Work has begun to dismantle Yorkshire's 500-bed Nightingale Hospital which has not treated a single Covid-19 patient.
The emergency unit was set up at Harrogate's Convention Centre last April at a cost of more than £27m.
It was one of seven built in England to try and prevent hospitals becoming overwhelmed during the pandemic.
An NHS spokesperson said contractors had started removing medical equipment and some larger equipment would require road closures.
It remains unclear how long the dismantling of the hospital will take and how much it will cost, the Local Democracy Reporting Service said.
Paula Lorimer, director of the council-owned convention centre, previously said she was "confident" it would be ready for events to return on 21 June when all restrictions on social distancing are due to be lifted.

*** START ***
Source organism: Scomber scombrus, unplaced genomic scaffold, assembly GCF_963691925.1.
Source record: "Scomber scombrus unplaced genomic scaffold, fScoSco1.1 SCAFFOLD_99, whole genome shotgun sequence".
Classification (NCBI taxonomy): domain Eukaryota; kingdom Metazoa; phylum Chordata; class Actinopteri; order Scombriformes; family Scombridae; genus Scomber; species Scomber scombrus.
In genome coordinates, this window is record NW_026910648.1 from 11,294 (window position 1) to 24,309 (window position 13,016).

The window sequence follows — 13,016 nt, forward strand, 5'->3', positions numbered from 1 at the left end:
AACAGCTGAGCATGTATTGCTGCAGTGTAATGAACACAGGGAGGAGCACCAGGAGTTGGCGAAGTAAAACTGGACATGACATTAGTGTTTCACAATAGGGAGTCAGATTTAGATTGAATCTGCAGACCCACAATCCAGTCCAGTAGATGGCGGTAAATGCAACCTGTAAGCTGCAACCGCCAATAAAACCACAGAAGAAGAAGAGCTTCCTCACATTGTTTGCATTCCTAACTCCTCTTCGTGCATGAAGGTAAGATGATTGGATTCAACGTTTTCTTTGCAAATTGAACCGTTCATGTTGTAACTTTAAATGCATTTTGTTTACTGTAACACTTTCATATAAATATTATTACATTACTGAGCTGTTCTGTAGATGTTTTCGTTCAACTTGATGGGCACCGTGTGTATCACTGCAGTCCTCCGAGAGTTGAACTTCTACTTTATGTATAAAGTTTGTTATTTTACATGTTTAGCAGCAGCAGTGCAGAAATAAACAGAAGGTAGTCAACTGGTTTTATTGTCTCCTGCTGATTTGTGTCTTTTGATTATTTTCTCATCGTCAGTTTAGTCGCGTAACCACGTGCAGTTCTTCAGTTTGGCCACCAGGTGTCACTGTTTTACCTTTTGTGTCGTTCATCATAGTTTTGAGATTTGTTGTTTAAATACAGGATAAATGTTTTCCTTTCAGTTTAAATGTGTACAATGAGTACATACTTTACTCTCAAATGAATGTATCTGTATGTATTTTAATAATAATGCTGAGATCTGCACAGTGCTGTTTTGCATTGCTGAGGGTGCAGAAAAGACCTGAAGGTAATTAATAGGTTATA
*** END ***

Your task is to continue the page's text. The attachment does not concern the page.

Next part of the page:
Health officials said the fact the Harrogate site had not been needed for Covid patients was a "success" and it had been used for non-virus diagnostic tests and outpatient appointments.
However, an investigation into why the facility treated no Covid patients has been started by councillors on the West Yorkshire Joint Overview and Scrutiny Committee.
Councillor Jim Clark, the chairman of North Yorkshire County Council, told the committee: "We need to know how we would have staffed it, what capacity it would have been able to provide, where the staff would have come from and what effect that would have had on services within the rest of Yorkshire."
Earlier this month, the NHS described the network of Nightingale hospitals as the "ultimate insurance policy" as it announced the planned closure of each of the sites, apart from those in London and Sunderland which will stay open for vaccinations.